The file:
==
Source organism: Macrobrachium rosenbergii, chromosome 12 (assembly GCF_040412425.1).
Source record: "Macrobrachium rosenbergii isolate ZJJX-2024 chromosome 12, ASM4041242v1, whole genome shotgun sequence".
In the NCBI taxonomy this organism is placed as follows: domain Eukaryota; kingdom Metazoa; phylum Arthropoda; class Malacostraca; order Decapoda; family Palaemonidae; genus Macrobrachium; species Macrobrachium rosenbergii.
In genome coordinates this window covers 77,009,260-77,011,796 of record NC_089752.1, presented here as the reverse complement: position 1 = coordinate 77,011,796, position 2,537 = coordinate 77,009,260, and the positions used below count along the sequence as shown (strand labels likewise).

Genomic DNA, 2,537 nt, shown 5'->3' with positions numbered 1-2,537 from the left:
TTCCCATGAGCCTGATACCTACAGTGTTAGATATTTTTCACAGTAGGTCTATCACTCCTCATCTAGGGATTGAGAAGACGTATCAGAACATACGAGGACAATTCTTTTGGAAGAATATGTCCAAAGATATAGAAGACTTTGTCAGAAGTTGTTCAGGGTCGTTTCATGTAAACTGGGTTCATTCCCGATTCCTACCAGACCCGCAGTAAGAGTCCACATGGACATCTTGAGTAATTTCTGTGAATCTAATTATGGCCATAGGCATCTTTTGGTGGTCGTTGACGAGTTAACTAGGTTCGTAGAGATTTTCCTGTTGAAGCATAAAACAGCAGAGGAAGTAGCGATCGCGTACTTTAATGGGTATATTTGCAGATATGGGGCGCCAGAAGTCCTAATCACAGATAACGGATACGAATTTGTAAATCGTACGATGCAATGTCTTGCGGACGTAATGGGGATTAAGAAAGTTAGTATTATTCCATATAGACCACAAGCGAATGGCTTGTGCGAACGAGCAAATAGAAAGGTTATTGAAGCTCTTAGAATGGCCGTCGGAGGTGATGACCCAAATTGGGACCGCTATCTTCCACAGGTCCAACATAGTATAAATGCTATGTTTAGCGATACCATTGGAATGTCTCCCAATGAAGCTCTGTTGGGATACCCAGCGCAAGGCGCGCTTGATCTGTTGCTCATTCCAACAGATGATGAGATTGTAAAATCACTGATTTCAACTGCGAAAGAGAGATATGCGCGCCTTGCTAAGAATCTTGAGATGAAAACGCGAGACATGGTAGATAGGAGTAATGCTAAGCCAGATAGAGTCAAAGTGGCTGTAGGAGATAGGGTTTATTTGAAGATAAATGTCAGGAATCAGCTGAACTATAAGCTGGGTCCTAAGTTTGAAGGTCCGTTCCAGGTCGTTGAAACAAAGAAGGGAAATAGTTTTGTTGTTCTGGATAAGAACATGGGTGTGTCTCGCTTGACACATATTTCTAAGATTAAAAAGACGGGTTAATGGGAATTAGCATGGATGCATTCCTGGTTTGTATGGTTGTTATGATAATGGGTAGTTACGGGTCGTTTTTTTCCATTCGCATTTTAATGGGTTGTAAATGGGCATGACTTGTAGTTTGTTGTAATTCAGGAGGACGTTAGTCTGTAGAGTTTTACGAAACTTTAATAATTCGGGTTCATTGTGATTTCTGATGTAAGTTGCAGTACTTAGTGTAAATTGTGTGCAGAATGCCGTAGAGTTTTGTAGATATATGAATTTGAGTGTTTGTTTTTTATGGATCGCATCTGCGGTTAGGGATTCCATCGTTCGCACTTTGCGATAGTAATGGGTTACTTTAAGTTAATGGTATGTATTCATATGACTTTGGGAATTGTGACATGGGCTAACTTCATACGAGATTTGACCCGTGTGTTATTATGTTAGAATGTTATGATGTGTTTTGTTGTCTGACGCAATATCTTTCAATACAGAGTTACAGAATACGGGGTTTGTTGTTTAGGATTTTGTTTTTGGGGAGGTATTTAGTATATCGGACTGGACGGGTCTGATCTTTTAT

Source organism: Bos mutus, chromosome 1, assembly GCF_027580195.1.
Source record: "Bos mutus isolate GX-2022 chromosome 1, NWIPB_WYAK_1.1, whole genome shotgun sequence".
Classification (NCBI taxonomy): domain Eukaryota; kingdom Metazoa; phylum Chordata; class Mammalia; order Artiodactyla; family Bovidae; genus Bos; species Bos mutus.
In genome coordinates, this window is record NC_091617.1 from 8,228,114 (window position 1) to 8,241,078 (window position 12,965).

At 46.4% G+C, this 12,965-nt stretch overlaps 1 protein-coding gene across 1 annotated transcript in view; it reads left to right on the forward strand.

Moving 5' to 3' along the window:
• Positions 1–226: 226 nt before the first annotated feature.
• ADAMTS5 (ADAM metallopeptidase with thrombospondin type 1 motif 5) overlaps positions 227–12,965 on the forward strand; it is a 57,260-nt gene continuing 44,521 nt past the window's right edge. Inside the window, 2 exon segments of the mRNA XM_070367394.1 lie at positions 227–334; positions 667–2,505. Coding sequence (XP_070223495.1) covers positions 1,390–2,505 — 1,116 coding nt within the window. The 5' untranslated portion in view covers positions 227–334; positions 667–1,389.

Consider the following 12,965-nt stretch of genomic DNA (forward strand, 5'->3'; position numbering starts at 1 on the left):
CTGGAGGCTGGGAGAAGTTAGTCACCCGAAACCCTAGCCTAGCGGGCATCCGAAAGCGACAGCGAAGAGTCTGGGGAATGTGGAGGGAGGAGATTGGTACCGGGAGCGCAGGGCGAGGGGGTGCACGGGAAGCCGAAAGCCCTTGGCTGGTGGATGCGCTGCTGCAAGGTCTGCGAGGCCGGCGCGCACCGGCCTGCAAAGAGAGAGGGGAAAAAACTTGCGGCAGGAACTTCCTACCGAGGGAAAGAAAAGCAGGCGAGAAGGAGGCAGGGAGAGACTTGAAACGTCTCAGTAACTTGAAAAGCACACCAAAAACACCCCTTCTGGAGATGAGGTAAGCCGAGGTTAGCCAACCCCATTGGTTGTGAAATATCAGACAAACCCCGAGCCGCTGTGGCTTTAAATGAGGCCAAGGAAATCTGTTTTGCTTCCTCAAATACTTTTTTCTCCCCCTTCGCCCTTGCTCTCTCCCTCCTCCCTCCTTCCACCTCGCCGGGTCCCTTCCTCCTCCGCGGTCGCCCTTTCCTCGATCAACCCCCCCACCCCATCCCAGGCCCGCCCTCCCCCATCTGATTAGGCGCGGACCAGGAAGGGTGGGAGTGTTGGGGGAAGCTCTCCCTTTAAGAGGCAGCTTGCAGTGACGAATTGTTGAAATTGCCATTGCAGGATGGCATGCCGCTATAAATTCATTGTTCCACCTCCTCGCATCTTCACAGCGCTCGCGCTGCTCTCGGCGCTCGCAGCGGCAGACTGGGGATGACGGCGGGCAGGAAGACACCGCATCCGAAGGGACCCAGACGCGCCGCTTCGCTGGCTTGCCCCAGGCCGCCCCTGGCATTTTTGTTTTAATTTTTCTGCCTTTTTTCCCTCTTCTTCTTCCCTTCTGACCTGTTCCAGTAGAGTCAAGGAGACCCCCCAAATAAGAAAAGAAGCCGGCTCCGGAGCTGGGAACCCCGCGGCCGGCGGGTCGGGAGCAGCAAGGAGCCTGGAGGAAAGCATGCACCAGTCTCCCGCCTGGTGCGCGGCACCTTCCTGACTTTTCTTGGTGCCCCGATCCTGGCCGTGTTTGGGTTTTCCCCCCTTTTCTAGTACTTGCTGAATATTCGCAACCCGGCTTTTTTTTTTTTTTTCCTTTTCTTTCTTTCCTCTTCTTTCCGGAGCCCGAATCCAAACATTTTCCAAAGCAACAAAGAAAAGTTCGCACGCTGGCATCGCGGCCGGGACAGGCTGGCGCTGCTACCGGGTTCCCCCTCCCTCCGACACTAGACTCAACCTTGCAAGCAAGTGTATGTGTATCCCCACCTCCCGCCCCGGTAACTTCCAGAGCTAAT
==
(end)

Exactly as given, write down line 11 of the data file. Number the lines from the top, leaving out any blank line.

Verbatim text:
At 46.4% G+C, this 12,965-nt stretch overlaps 1 protein-coding gene across 1 annotated transcript in view; it reads left to right on the forward strand.